The big diesel news for 2009 is the arrival of 50-state-legal diesel vehicles. After the California Air Resources Board (CARB) tightened tailpipe emissions for model-year 2004, diesels that were already on the market couldn't comply with the new standard, so automakers stopped selling diesel-equipped vehicles in California and other states that had adopted the CARB standards. (The current list of states that follow these stricter standards is Arizona, Connecticut, Florida, Maine, Maryland, Massachusetts, New Jersey, New Mexico, New York, Oregon, Pennsylvania, Rhode Island, Vermont and Washington; and there are four more states considering it.) Manufacturers have been working on improving technology to bring their vehicles into conformity with the tougher standards, and this year, we benefit from the addition of new 50-state diesel vehicles from manufacturers like Mercedes-Benz and Volkswagen.
In their current guise, diesels are no longer the loud and dirty specimens many Americans so fondly recall from the early 1980s. Today's diesel engines provide impressive fuel economy (often rivaling that of gas-electric hybrids), quiet operation, fewer emissions, loads of torque and often the flexibility of running on renewable biodiesel.
Though the majority of diesel engines are sold in heavy-duty vehicles, the most anticipated of the new clean diesels coming out this year are a sedan (and a wagon): the 2009 Volkswagen Jetta TDI. If you're shopping for a compact sedan or wagon, it's the only diesel game in town. Starting at just a shade under $22,000 for the sedan and $23,600 for the base Sportwagen, the new clean Jetta TDI brings with it the German premium sedan feel without the premium sedan price. The Jetta TDI also qualifies for a $1,300 alternative motor vehicle federal tax credit, which can help offset the small premium you pay for diesel efficiency.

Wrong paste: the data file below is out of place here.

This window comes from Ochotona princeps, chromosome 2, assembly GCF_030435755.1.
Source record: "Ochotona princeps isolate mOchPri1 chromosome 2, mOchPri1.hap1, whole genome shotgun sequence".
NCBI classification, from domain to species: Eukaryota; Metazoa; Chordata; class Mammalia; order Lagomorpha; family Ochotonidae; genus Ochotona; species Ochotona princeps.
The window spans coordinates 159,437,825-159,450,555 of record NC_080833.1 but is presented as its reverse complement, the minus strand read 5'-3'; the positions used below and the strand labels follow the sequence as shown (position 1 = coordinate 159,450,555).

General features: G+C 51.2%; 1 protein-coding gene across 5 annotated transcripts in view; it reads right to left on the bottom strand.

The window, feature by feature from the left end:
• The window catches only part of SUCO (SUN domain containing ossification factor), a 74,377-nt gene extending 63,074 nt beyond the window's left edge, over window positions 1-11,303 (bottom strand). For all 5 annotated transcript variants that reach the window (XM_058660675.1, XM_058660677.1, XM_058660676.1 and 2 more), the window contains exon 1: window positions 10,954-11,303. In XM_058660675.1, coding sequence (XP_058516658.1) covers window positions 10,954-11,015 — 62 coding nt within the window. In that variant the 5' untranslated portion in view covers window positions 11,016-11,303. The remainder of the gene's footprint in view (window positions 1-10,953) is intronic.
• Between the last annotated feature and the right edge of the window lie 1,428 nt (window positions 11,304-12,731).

If you desire a more upscale diesel sedan experience, the Mercedes-Benz E-Class is the way to go. It's a midsize sedan that combines luxury and safety feature content with Mercedes-Benz's updated 50-state-legal Bluetec emissions treatment system for reducing pollutants in the exhaust.
Shoppers who want more space and a taller ride height — and whose budgets allow it — will want to take a look at the other 50-state-legal diesel offerings from Mercedes-Benz. The 2009 lineup consists of the segment-busting station-wagony R320, the capable and versatile five-passenger ML320 SUV and the GL320, a very refined and luxurious full-size SUV. All qualify for alternative motor vehicle tax credits of varying amounts. We recommend the seven-passenger GL320 for larger families because it offers an impressive level of refinement, on- and off-road capability and a good balance between passenger and cargo capacity. At $58,000, it also costs less than many would expect.
BMW will bring two 50-state diesel-powered vehicles into the U.S. for 2009, both of which will qualify for the federal tax credit. The 335d 3 Series sedan and X5 xDrive35d SUV will be powered by the same twin-turbocharged 3.0-liter diesel, rated at an impressive 265 hp and a stump-pulling 425 pound-feet of torque. In the lighter 335d, this should mean a 0-60-mph time just a tick over 6 seconds — impressive performance for any sedan. In the X5, the diesel mill should provide ample performance, coupled with a significant jump in fuel economy.
If your budget requires a lower price point but you still need SUV capability, check out the midsize Jeep Grand Cherokee. The Grand Cherokee's turbocharged diesel V6 allows towing of more than 7,000 pounds, though the Jeep's rear seat and cargo area are small for this segment.
The majority of diesel vehicles sold in the U.S. are trucks. If you are in the market for a heavy-duty truck, your choices are the Chevrolet Silverado/GMC Sierra HD twins (each available in 2500HD or 3500HD form), the Dodge Ram 2500 and 3500 pickups, and the Ford F-250, F-350 and F-450. While all of your options have their merits, we recommend the Ford F-Series for its civilized driving demeanor, comfortable ride, Ford's available Sync voice-activated communications system and numerous technological and convenience options for those who work out of their trucks.
If you're not quite ready to buy a diesel vehicle this year, stay tuned. The future looks bright for diesel, as many manufacturers are working hard to bring diesel versions of their vehicles to the U.S. in the coming years.